Reason 2: A GMAT score of 730+ means a higher chance of scholarships
In 2019, the US business schools are expected to provide $350 million in merit-based scholarships.
e-GMAT has worked with more than 45,000 business school aspirants and helped them with their GMAT preparation as well as business school application. According to our estimates, more than 55 % of the $350 million set aside for merit-based scholarship goes to around six thousand students who score 730 or higher in their GMAT. This ratio amounts to an average of $40,000. Moreover, as per our estimates, students who score 710 or higher receive 80% of this total merit-based scholarship amount.
e-GMATers get $18 million worth of scholarships every year.
But one question still pertains here. How do business schools decide how to award scholarships?
In our experience, the scholarship amount depends on two factors:
- Your GMAT score
- Your performance in the interview
Study shows, if you score 20 points higher than the median GMAT score of your desired business school, you have high chances of getting a good scholarship amount.
Also, your performance in the interview is going to influence the amount of scholarship you receive.
Jon Fuller, the former admission director at Ross, says, “Someone with a 770 GMAT is much more likely to get a financial award than someone with a 670 – it can be much more likely for that business school to want to ‘buy’ that high GMAT score.”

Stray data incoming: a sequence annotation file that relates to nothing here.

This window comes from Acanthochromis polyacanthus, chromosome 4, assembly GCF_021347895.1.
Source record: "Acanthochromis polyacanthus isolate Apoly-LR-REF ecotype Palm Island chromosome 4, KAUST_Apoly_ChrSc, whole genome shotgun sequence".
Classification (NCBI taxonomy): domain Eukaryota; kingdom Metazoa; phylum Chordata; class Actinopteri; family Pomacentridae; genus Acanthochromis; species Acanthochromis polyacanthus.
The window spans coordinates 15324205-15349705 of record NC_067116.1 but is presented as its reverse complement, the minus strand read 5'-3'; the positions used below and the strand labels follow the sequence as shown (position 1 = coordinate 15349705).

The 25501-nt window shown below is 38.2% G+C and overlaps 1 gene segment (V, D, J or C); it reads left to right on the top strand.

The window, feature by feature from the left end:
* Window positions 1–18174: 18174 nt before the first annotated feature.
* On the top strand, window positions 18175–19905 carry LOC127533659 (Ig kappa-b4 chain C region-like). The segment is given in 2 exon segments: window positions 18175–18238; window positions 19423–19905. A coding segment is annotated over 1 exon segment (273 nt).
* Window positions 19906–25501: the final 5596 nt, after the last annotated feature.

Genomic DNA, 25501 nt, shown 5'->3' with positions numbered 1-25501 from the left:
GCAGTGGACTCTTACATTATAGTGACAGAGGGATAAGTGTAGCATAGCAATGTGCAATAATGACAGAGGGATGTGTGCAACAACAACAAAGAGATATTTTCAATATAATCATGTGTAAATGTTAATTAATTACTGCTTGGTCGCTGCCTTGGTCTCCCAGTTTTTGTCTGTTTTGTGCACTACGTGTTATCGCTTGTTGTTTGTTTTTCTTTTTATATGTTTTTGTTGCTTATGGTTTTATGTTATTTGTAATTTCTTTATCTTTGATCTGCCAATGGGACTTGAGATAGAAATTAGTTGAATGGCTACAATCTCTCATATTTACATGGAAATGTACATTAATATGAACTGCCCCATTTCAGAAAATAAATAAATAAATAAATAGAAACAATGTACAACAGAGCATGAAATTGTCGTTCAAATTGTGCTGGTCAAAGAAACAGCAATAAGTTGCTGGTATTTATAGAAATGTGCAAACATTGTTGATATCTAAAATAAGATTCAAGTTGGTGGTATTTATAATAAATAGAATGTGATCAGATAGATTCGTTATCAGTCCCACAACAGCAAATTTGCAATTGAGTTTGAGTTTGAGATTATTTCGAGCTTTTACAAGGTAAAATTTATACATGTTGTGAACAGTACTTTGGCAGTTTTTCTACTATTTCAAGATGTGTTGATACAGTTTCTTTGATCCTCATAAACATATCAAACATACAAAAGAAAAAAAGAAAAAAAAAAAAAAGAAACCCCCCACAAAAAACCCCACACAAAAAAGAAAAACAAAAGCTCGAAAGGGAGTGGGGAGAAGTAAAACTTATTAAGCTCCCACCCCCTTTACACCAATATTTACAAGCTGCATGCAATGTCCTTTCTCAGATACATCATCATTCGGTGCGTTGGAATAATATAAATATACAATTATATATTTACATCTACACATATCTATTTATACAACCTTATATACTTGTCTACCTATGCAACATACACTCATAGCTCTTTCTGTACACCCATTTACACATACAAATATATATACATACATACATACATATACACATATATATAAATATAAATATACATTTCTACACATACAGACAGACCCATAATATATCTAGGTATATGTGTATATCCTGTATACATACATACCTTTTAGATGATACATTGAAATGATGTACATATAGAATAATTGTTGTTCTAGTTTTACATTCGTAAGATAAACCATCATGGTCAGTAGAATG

Let’s have a look at some anecdotal examples to get a clear picture.
Scholarships secured by e-GMAT students
To help cement the above statistical data, let’s have a look at examples of some e-GMATers who have secured great scholarships through their high GMAT scores:
Mansi Dhiman – $90,000 scholarship from Harvard
Mansi had scored a 770 on her GMAT, and she received admission offers from Harvard, Stanford, Wharton, INSEAD, and Kellogg. Mansi received a scholarship amount of $90,000 from Harvard, and she is currently studying there.
You can watch the following video for insights on Mansi’s journey, and how she managed to secure a $90,000 in scholarship from Harvard:
Viktor Makula – $142,000 in fellowship
Viktor also had a GMAT score of 770, and he received a full fellowship from Ross School of Business and UNC Kenan-Flagler Business School. He received an amount of $142,000 in the form of a tuition waiver.
You can watch Viktor’s journey to a $142,000 in tuition fee waiver here:
Cong Bui – $ 144,000 in fellowship, and $1700 monthly stipend
Cong Bui scored a 760 on his GMAT. He did not just manage to receive a full fellowship from Ohio Fischer ($144,000), but he also received a monthly stipend of $1700. In a way, Cong Bui received money to study at Ohio Fischer.
Here are a few more examples of e-GMAT students who have received good scholarships due to their higher GMAT scores:
- Nishant Panigrahi (GMAT 740) received $125,000 in scholarship from Ohio Fischer
- Prawee Nonathapun (GMAT 740) received $80,000 in scholarship from Georgetown.
- Krishna Kanth (GMAT 720) received full fellowship ($124,000) from Texas A&M.
We believe, it is pretty evident that your chances of receiving a merit-based scholarship increases if you score a GMAT 730 or higher.